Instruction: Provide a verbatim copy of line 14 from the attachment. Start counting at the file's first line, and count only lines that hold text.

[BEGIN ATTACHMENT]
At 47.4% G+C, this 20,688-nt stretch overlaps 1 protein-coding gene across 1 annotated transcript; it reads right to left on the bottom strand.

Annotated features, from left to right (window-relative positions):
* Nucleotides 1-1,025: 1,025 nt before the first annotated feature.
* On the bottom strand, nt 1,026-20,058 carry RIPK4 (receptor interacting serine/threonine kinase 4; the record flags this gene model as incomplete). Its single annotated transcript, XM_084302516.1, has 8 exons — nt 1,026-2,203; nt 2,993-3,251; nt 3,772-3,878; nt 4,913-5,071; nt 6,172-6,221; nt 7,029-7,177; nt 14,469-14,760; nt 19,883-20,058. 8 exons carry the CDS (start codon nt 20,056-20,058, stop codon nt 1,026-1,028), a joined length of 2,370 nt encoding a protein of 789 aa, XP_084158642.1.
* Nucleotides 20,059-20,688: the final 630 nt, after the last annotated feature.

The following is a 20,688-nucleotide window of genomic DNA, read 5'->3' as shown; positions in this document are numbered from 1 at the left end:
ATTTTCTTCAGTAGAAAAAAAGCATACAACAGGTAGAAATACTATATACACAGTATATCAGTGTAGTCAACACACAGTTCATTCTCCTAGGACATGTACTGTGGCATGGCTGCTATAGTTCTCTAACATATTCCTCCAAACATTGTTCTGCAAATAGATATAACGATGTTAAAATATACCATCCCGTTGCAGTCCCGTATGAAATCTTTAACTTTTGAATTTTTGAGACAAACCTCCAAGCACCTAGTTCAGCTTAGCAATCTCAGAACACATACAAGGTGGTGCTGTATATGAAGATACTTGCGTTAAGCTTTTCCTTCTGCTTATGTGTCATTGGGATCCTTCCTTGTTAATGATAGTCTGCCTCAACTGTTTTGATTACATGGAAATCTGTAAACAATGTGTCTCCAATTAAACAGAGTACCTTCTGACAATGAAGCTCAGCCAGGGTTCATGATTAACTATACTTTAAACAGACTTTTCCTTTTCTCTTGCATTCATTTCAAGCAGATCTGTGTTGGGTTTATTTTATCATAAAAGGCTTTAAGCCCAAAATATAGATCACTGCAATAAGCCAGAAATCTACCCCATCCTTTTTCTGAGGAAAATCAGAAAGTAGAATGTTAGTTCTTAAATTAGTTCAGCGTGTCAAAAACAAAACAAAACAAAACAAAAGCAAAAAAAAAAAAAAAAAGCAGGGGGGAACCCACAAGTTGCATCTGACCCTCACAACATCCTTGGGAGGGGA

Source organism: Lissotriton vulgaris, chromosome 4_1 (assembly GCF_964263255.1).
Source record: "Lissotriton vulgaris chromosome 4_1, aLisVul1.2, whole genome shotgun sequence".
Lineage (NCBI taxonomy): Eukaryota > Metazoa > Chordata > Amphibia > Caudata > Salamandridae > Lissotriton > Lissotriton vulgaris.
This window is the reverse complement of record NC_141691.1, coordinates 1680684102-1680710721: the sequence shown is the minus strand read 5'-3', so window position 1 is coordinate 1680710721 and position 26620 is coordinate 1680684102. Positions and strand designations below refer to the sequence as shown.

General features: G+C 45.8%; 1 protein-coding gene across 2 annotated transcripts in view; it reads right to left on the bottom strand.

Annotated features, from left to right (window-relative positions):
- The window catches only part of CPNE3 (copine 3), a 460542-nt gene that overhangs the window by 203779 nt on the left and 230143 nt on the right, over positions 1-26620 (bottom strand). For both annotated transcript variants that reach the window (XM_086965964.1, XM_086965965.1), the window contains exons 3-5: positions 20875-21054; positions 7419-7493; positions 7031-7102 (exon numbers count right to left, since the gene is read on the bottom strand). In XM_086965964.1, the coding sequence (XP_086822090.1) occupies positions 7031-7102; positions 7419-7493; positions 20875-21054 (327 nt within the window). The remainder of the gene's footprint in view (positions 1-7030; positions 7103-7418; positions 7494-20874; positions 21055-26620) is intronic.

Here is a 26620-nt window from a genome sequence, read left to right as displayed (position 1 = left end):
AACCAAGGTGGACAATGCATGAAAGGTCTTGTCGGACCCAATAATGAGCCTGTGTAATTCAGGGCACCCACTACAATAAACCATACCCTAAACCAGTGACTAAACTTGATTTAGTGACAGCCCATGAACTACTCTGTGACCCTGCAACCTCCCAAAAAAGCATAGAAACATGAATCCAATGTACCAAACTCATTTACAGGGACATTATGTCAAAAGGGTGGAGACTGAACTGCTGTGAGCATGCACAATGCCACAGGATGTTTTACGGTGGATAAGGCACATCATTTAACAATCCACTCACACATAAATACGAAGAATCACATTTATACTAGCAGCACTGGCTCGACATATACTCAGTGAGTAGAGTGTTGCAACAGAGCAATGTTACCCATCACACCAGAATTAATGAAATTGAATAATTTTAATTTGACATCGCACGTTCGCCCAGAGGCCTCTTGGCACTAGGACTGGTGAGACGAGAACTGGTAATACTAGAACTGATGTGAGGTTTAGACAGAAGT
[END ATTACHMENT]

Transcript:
- The window catches only part of CPNE3 (copine 3), a 460542-nt gene that overhangs the window by 203779 nt on the left and 230143 nt on the right, over positions 1-26620 (bottom strand). For both annotated transcript variants that reach the window (XM_086965964.1, XM_086965965.1), the window contains exons 3-5: positions 20875-21054; positions 7419-7493; positions 7031-7102 (exon numbers count right to left, since the gene is read on the bottom strand). In XM_086965964.1, the coding sequence (XP_086822090.1) occupies positions 7031-7102; positions 7419-7493; positions 20875-21054 (327 nt within the window). The remainder of the gene's footprint in view (positions 1-7030; positions 7103-7418; positions 7494-20874; positions 21055-26620) is intronic.